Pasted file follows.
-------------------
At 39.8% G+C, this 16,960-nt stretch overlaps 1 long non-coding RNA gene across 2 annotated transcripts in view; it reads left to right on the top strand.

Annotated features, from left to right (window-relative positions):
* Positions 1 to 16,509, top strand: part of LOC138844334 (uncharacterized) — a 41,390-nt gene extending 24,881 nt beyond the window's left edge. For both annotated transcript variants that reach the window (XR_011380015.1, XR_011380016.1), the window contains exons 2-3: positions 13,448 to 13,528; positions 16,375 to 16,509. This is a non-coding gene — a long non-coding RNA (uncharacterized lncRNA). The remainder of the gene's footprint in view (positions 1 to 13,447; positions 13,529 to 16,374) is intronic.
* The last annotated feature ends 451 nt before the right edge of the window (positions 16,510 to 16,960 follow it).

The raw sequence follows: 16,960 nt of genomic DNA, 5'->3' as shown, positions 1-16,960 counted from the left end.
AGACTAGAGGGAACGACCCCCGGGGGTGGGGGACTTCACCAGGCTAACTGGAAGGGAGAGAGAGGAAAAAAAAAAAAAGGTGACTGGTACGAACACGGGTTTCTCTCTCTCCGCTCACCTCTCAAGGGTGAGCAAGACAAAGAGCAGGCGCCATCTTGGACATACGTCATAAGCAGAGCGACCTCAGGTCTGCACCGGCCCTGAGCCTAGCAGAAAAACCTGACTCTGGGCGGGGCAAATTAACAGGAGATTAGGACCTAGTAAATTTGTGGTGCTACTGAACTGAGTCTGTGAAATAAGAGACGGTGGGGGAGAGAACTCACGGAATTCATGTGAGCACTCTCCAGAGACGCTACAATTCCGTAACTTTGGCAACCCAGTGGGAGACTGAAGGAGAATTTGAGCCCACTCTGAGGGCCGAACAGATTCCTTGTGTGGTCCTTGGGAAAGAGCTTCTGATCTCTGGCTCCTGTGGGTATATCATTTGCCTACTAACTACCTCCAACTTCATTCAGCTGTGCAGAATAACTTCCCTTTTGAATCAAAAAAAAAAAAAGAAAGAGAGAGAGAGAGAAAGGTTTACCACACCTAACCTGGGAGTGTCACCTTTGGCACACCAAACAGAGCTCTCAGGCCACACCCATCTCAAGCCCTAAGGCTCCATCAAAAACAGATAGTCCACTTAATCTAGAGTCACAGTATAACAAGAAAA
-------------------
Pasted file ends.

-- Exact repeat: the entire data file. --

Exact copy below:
At 39.8% G+C, this 16,960-nt stretch overlaps 1 long non-coding RNA gene across 2 annotated transcripts in view; it reads left to right on the top strand.

Annotated features, from left to right (window-relative positions):
* Positions 1 to 16,509, top strand: part of LOC138844334 (uncharacterized) — a 41,390-nt gene extending 24,881 nt beyond the window's left edge. For both annotated transcript variants that reach the window (XR_011380015.1, XR_011380016.1), the window contains exons 2-3: positions 13,448 to 13,528; positions 16,375 to 16,509. This is a non-coding gene — a long non-coding RNA (uncharacterized lncRNA). The remainder of the gene's footprint in view (positions 1 to 13,447; positions 13,529 to 16,374) is intronic.
* The last annotated feature ends 451 nt before the right edge of the window (positions 16,510 to 16,960 follow it).

The raw sequence follows: 16,960 nt of genomic DNA, 5'->3' as shown, positions 1-16,960 counted from the left end.
AGACTAGAGGGAACGACCCCCGGGGGTGGGGGACTTCACCAGGCTAACTGGAAGGGAGAGAGAGGAAAAAAAAAAAAAGGTGACTGGTACGAACACGGGTTTCTCTCTCTCCGCTCACCTCTCAAGGGTGAGCAAGACAAAGAGCAGGCGCCATCTTGGACATACGTCATAAGCAGAGCGACCTCAGGTCTGCACCGGCCCTGAGCCTAGCAGAAAAACCTGACTCTGGGCGGGGCAAATTAACAGGAGATTAGGACCTAGTAAATTTGTGGTGCTACTGAACTGAGTCTGTGAAATAAGAGACGGTGGGGGAGAGAACTCACGGAATTCATGTGAGCACTCTCCAGAGACGCTACAATTCCGTAACTTTGGCAACCCAGTGGGAGACTGAAGGAGAATTTGAGCCCACTCTGAGGGCCGAACAGATTCCTTGTGTGGTCCTTGGGAAAGAGCTTCTGATCTCTGGCTCCTGTGGGTATATCATTTGCCTACTAACTACCTCCAACTTCATTCAGCTGTGCAGAATAACTTCCCTTTTGAATCAAAAAAAAAAAAAGAAAGAGAGAGAGAGAGAAAGGTTTACCACACCTAACCTGGGAGTGTCACCTTTGGCACACCAAACAGAGCTCTCAGGCCACACCCATCTCAAGCCCTAAGGCTCCATCAAAAACAGATAGTCCACTTAATCTAGAGTCACAGTATAACAAGAAAA